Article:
SAN FRANCISCO — Sure, you play the World Series. In its place. In its time. But you play it, you return to normal — the same way people here are slowly returning to work, to life as they knew it before the ground began to tremble Tuesday afternoon.
It is part of the recovery. This earthquake that killed hundreds and left thousands homeless was something none of us will ever forget, not journalists, not baseball players. We came for a sporting event; we wound up living through disaster.
But people who today scream for the World Series to be canceled and forgotten — as if that is the proper thing to do — are, I believe, confusing glitter with human spirit.
One of the first traditions of mourning, in almost any religion or culture, is that it is a finite thing. It does not go on forever. Yes, it is true, as commissioner Fay Vincent said, “Our modest little game” is insignificant compared the devastation that took place here. And no games of any kind should be played as long as there are bodies missing, or if a single police officer or ambulance would be diverted from a rescue operation.
But Vincent’s suggestion to eventually continue play — whenever the cities say that crucial operations are complete, be it next Tuesday, next Friday, or whenever — is a good idea. A fair idea. Baseball, after all, did not cause this tragedy. In a small way, it, too, was a victim.
Now. I understand those who seek to cancel the event. They say: “How can there be games when something this tragic has occurred?” I had the same reaction in 1972, when terrorist gunmen stormed the Olympic village in Munich, killing 11 Israeli athletes and coaches.
But that was different. That was human horror, the firing of bullets, a brazen display of man’s cruelty to man. To continue an event that celebrated
“brotherhood” in the shadow of Israeli blood seemed, to me, the height of insensitivity.
What took place here Tuesday was not comparable. This was a natural disaster, nobody’s fault, nobody’s breakdown in security. And everyone was affected. Bob Welch, scheduled to pitch that night for Oakland, lost his home in the Marina area. His 10-week-old son was with a baby-sitter nearby, and Welch and his wife suffered the unthinkable worry for hours on the jammed highway before finding the child was safe.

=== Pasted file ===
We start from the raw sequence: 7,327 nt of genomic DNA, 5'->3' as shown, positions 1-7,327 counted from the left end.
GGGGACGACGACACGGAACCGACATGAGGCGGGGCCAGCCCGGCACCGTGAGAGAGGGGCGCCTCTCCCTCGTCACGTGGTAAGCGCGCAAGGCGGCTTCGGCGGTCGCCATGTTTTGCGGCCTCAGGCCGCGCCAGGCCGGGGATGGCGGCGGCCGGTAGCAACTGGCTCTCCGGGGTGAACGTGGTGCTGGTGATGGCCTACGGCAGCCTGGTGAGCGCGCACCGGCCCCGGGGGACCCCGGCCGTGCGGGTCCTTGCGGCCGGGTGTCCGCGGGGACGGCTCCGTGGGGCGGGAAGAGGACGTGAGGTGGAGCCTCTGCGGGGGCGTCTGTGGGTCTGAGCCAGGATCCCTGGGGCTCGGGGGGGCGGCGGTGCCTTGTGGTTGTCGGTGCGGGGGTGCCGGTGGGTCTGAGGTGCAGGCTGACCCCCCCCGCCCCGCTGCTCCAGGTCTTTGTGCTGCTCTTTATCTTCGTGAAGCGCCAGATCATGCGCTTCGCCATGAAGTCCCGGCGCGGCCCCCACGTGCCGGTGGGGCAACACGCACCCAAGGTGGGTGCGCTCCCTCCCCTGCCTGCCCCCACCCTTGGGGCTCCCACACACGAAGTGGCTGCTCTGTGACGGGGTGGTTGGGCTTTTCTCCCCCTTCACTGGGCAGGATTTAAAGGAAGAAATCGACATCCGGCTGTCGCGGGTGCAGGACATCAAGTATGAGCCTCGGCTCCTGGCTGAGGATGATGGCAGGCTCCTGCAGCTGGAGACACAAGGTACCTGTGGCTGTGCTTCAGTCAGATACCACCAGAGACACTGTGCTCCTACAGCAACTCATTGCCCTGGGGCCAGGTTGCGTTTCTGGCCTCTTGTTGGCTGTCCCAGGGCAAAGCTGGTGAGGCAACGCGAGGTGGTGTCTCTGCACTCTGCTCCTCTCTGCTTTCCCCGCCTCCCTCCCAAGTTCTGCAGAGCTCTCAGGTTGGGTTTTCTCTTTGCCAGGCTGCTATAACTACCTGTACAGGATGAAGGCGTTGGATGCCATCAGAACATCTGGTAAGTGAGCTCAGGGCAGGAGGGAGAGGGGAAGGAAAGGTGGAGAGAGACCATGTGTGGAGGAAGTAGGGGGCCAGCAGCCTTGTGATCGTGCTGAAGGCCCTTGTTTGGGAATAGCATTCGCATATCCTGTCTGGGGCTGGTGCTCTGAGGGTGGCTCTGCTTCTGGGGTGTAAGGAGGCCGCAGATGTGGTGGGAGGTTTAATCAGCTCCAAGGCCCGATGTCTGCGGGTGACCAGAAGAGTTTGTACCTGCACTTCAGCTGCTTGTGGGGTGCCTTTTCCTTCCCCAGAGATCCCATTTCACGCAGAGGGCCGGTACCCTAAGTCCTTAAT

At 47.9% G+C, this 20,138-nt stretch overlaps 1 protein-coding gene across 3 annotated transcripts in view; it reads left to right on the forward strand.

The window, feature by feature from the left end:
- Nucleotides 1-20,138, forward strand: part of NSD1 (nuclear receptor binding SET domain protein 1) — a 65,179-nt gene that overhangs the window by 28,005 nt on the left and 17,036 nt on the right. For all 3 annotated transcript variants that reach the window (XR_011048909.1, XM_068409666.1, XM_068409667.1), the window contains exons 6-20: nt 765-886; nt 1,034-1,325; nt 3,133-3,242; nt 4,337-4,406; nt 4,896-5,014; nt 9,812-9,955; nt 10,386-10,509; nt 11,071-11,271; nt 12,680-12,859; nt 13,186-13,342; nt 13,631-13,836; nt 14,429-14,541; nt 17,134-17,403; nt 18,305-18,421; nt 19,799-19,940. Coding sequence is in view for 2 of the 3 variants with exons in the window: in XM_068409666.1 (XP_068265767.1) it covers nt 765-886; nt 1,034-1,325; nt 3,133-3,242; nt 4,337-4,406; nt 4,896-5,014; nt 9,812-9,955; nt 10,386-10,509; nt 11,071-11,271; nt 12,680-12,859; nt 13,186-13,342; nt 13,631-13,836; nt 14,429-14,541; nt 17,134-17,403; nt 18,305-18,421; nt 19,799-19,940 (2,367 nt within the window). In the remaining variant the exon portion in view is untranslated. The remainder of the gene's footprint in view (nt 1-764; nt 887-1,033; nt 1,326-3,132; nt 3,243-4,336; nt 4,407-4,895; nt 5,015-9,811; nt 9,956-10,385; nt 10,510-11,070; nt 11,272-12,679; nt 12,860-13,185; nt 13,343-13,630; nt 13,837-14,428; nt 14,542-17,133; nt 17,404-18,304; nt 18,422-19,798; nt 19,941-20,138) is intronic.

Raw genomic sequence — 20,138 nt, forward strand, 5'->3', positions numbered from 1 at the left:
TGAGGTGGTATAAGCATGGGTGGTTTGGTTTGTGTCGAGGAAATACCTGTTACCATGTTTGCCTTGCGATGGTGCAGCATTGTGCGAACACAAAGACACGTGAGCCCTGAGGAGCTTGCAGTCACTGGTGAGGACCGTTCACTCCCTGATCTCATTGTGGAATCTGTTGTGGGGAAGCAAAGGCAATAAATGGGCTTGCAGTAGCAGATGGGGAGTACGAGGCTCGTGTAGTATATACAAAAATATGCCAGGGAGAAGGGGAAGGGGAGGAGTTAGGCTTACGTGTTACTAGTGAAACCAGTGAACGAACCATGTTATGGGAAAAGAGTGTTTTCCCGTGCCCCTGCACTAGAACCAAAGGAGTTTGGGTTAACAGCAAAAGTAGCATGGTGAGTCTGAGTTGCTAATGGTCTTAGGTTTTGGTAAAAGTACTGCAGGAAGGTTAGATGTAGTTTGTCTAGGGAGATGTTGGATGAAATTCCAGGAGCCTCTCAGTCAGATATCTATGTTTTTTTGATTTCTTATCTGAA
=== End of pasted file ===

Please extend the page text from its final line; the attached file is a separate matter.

They dig out. They go on. Perhaps the tone troubles
And so must we all. Ask yourself this: Would you mind the resumption of baseball next Tuesday if it were the regular season? If it were just another game for the players, the same as another day at the office for bankers or advertising executives?
I’ll bet the answer is no.
Which means what probably bothers you about the World Series, if anything, is the tone. The glitter of it all, which seems callous compared to bodies pulled from the wreckage of highway I-880.
Fine. Good point. But the burden then falls on those who present the game
— not the game itself. The game itself is merely baseball. Nine against nine. Pitch, hit and field. All the razzmatazz is media and fan created.
The athletes deserve to finish their season, and the victims of the earthquake deserve not to be forgotten. Both can be accomplished if we keep this thing in proper perspective. Turn down the glitz. Forget any victory parades. Begin each game with a moment for the victims. Show footage of Red Cross volunteers as well as footage of Will Clark’s home runs. Skip your $10 bet and send the money instead to the disaster relief funds.
And when you see that crowd gathered in Candlestick Park next week as it was Tuesday — when the TV announcer said, “There’s an earth . . .” — remember just how frail life can be, and how lucky we all are for a diversion like a baseball championship. How at any time, through the howl of nature, it can be taken away.
Learning. That, too, is part of recovery. Hardly a perfect world
In a perfect world, we would all drop everything and be digging out San Francisco and Oakland, 24 hours a day. But in a perfect world, there would be no office work done once Mt. Saint Helens erupted, and businessmen would cancel meetings and fly south to the Carolinas, to help victims of Hurricane Hugo.
This is not a perfect world. Often the best we can hope for is perspective. In its own small way, the World Series is still important. “Maybe a week from now, we can provide a little escapism for the people here,” Giants catcher Terry Kennedy said. By the time they resume play, the gruesome chore of counting the dead should be over. The long climb back will have begun.
It is human nature to take part. To be honest, having spent the last 48 hours writing about the devastation of this beautiful city, the last thing I want to do today is cover a baseball game. But I also know this: today is not tomorrow.
And tomorrow is what everyone lives for now. Tomorrow, when life is better. The most inspiring part of this tragedy has been the indomitable spirit of the survivors, who jumped into rubble and fed strangers and bandaged wounds. They call that human spirit, the best part of us. And the World Series, put in proper perspective, can be a small symbol of its tenacity. Let us hope we do it the right way.